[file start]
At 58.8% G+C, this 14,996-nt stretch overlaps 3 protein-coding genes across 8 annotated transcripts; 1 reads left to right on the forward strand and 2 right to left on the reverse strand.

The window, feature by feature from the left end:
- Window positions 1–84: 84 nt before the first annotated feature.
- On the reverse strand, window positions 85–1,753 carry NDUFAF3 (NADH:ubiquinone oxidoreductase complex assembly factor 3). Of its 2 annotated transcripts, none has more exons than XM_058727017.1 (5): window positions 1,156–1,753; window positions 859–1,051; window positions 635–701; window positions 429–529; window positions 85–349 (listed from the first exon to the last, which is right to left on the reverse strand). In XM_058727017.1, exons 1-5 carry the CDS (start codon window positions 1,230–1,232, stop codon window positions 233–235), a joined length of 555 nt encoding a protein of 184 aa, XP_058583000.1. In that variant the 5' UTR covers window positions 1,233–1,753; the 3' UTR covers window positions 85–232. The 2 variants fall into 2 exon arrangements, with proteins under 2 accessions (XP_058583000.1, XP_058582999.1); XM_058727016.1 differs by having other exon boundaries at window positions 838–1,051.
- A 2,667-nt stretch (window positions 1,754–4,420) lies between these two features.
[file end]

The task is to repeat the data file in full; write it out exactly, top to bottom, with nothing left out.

At 58.8% G+C, this 14,996-nt stretch overlaps 3 protein-coding genes across 8 annotated transcripts; 1 reads left to right on the forward strand and 2 right to left on the reverse strand.

The window, feature by feature from the left end:
- Window positions 1–84: 84 nt before the first annotated feature.
- On the reverse strand, window positions 85–1,753 carry NDUFAF3 (NADH:ubiquinone oxidoreductase complex assembly factor 3). Of its 2 annotated transcripts, none has more exons than XM_058727017.1 (5): window positions 1,156–1,753; window positions 859–1,051; window positions 635–701; window positions 429–529; window positions 85–349 (listed from the first exon to the last, which is right to left on the reverse strand). In XM_058727017.1, exons 1-5 carry the CDS (start codon window positions 1,230–1,232, stop codon window positions 233–235), a joined length of 555 nt encoding a protein of 184 aa, XP_058583000.1. In that variant the 5' UTR covers window positions 1,233–1,753; the 3' UTR covers window positions 85–232. The 2 variants fall into 2 exon arrangements, with proteins under 2 accessions (XP_058583000.1, XP_058582999.1); XM_058727016.1 differs by having other exon boundaries at window positions 838–1,051.
- A 2,667-nt stretch (window positions 1,754–4,420) lies between these two features.